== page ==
A Pasmo card, also known as a Pasmo Passport can be used on trains and buses in the Kanto region and while they can be used across the country, you should check with the train/bus operators as they may not be valid in some areas.

Pasmo Passports are more suited to short-stay visitors as they’re valid for 28 days after purchase; they’re only available to overseas travellers, and can be purchased at several locations including Haneda and Narita Airport and at Tokyo metro stations (i.e., Ikebukuro station, Ebisu station, Shinjuku station). A full list of Pasmo vendors, along with their operating times can be found here.

It’s also possible to get shopping privileges with Pasmo cards, so it’s worth checking that out.


ICOCA cards are operated by JR West, and can be used on trains, buses and subways across the country as well as some stores. They can be purchased at JR West ticket offices or from JR West ticket vending machines, again with a 500 yen deposit, and can be topped up during your time in Japan.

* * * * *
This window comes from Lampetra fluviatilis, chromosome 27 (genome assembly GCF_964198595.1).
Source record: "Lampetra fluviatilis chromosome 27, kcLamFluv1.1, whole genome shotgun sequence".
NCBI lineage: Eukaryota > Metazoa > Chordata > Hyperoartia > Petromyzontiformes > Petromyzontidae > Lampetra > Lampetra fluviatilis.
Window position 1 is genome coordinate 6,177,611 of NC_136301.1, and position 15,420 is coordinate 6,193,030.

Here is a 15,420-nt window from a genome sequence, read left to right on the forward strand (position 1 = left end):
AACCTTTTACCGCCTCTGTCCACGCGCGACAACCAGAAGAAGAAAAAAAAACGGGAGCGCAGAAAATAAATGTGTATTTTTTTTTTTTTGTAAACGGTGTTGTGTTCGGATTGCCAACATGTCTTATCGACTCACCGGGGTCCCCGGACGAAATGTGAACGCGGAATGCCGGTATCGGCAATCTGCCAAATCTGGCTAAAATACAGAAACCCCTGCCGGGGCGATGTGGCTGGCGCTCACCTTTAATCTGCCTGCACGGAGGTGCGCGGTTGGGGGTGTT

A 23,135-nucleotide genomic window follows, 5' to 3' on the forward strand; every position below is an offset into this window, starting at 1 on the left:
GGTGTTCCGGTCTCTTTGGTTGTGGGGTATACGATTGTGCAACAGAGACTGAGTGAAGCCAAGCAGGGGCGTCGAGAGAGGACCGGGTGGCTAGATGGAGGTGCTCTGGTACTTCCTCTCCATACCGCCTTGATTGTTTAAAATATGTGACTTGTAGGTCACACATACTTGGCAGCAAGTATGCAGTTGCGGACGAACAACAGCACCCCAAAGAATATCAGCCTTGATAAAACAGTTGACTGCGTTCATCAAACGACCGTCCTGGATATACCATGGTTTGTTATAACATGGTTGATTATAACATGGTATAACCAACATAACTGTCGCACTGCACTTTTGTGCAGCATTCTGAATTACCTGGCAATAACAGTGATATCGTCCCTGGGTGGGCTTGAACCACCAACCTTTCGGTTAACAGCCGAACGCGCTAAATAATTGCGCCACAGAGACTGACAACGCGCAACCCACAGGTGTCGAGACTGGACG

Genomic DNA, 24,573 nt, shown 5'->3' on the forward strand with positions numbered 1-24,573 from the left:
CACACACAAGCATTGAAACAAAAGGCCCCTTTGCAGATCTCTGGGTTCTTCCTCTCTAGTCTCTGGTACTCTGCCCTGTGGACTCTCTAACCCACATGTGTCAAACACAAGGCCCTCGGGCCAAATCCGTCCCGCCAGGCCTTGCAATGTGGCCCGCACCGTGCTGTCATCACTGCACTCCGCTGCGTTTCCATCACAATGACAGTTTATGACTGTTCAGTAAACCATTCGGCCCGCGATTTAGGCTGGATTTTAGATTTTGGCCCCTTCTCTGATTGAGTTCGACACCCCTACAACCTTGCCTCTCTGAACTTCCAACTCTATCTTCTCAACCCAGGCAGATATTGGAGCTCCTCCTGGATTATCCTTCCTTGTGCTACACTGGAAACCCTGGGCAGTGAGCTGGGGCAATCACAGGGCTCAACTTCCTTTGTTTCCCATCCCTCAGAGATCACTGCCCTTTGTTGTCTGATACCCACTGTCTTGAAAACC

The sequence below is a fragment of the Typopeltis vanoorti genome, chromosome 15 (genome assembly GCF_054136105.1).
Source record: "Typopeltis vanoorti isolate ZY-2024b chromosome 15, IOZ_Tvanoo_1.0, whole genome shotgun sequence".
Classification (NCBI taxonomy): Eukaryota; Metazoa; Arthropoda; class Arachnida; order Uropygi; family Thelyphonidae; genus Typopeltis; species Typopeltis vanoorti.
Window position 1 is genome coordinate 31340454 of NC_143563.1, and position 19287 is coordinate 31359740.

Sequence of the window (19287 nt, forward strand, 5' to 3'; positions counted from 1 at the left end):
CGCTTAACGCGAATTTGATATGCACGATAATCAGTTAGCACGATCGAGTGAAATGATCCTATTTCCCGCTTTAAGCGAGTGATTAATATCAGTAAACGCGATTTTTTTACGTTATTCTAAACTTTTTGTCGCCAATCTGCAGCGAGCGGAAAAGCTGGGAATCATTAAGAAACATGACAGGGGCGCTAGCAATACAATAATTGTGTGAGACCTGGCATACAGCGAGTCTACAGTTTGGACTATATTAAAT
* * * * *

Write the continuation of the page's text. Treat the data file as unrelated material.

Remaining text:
These cards don’t have expiry dates, although if you return your ICOCA to a JR West ticket station, you can get your 500 yen deposit back. If you plan on making somewhat regular trips to Japan, it’s worth holding onto your card for your next trip back.

Also, there may be special offers and discounts available (for example, at the time of writing, ICOCA holders can get a discount on HARUKA tickets, which can be used on the Kansai Airport Express) so it’s a good idea to always check the region’s transport operator site before your trip.

E-Sims are a thing, use one – if you can!

I’ve heard it so many times , “There’s plenty of free Wi-Fi in Japan, so don’t worry about data”, and while there is free Wi-Fi in almost every store, data is an essential if you’re exploring new places, or want to be able to adapt and make last-minute changes to your route while on the go.

Now I haven’t personally used one of these E-Sims; I did plan on using one during my trip and hit a brick wall – my phone wasn’t compatible. In the end, I ended up purchasing a roaming data plan from my service provider (go VOXI!) but it was significantly more expensive than an E-SIM would’ve been. For comparison’s sake, an E-SIM for the length of my trip would’ve cost me less than $10, whereas I paid £25 for 15 days of texts, calls and data (4GB).